In our Stick with Security blog series, we’ve done our best to dive deeper into data security by focusing on the lessons learned from recent cases, insights from closed investigations, and the questions and comments we’ve received from businesses. One remark we’ve heard from companies that want to implement the lessons of Start with Security is “Just give us a list of what to do.” Unfortunately, data security can’t be boiled down to a one-and-done checklist. What’s reasonable depends on the circumstances – for example, the nature of your business and the sensitivity of the information you must collect and maintain – so there’s no one-size-fits-all approach. In addition, data thieves’ tactics are constantly evolving. Last year’s precautions may not protect your company from tomorrow’s threats.
That said, the fundamental principles for effective data security remain constant: 1) Collect sensitive information only if you have a legitimate business need; 2) Keep it safe while it’s in your possession; and 3) Dispose of it securely when that business need ends.
“How do we put those principles in place at our business?” That’s another question we’ve heard. The FTC has resources – lots of them – to make that task easier. Our Data Security page, which features links to workshops, staff reports, closing letters, and more, collects relevant guidance in one bookmark-worthy place. Here are just some of the resources you’ll find there:
FTC cases. To date, the FTC has filed more than 60 actions alleging that companies engaged in deceptive or unfair practices related to data security. Most of those matters have settled with court-enforceable orders. Of course, the complaints and orders apply just to those companies, but wise businesses understand that every FTC action offers an across-the-board insight. For example, the FTC has brought a number of cases against companies whose employees failed to secure sensitive data in their possession when they were outside the office. Short-sighted businesses may just breathe a sigh of relief that it didn’t happen to them. Security-conscious companies review the complaints and consider how to incorporate those compliance nuggets into their own procedures, including in-house training.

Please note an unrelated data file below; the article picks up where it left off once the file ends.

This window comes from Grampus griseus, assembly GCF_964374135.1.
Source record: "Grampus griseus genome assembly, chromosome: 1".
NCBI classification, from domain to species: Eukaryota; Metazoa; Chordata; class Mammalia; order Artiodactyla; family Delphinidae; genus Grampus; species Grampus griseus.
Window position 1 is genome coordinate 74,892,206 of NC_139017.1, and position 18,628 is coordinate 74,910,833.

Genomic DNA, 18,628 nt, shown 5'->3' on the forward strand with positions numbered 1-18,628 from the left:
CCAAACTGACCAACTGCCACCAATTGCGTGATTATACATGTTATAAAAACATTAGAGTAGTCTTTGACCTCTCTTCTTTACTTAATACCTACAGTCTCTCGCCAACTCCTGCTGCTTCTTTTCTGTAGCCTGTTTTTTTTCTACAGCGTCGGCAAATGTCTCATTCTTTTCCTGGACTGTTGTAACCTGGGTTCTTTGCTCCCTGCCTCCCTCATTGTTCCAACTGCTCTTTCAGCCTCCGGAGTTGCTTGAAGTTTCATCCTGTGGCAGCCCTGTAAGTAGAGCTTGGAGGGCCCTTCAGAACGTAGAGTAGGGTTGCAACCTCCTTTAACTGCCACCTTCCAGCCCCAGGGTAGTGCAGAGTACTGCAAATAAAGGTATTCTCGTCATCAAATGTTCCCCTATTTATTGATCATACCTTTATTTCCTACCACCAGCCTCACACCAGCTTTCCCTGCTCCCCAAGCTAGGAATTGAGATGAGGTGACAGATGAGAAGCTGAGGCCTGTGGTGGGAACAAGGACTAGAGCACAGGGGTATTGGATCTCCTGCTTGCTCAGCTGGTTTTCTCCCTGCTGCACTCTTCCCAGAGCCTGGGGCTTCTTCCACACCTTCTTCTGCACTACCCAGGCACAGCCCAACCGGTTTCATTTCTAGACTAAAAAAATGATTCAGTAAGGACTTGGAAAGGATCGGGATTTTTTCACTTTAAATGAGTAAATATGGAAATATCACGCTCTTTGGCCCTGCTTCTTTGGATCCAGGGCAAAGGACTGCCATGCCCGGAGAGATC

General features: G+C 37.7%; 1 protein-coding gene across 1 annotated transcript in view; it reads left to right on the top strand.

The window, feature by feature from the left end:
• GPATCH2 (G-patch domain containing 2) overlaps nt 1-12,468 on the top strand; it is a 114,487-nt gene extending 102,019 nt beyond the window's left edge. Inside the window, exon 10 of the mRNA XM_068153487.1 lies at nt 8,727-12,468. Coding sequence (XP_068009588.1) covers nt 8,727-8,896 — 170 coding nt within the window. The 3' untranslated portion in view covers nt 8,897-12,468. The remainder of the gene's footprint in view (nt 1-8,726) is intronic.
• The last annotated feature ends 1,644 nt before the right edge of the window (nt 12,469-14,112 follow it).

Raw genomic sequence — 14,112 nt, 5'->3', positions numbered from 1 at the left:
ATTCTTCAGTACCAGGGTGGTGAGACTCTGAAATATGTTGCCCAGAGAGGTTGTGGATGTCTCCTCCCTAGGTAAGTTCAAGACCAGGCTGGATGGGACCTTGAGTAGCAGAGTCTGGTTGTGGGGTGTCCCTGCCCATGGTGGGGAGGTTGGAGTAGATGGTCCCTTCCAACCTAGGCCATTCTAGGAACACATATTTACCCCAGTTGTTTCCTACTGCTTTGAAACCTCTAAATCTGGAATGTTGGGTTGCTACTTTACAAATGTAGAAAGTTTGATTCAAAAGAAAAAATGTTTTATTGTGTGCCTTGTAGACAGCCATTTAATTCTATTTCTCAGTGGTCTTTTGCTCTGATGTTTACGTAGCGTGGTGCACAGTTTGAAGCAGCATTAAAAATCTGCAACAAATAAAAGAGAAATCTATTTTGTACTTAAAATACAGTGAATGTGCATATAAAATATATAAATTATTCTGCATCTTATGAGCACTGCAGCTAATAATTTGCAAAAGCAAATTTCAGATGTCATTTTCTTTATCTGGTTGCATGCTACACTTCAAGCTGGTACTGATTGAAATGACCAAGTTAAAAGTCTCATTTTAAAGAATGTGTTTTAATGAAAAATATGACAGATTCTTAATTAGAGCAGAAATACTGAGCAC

For busy executives, an FTC pleading may seem to start slow. But here’s a tip to make better use of your time: The opening paragraphs of most complaints usually recap the parties involved. The relevant stuff – an explanation of what the company did (or didn’t do) that led to law enforcement – usually appears in a section headed Respondent’s Course of Conduct, Defendant’s Business Activities, or something like that. Toward the end, you’ll find one or more specific allegations of the conduct the FTC believes violated the law. Furthermore, the order in a case spells out what the company must do to reduce the risk of similar violations in the future. Like the complaint, the order applies just to the company in question. But many businesses use it as a rough guide of prudent steps to consider.
Brochures for business. The FTC has a suite of publications written to minimize the legal jargon and maximize the practical advice for businesses. Three titles should be on the must-read list for any company concerned about data security. Share the links with your staff or order free copies from the FTC’s bulk order site.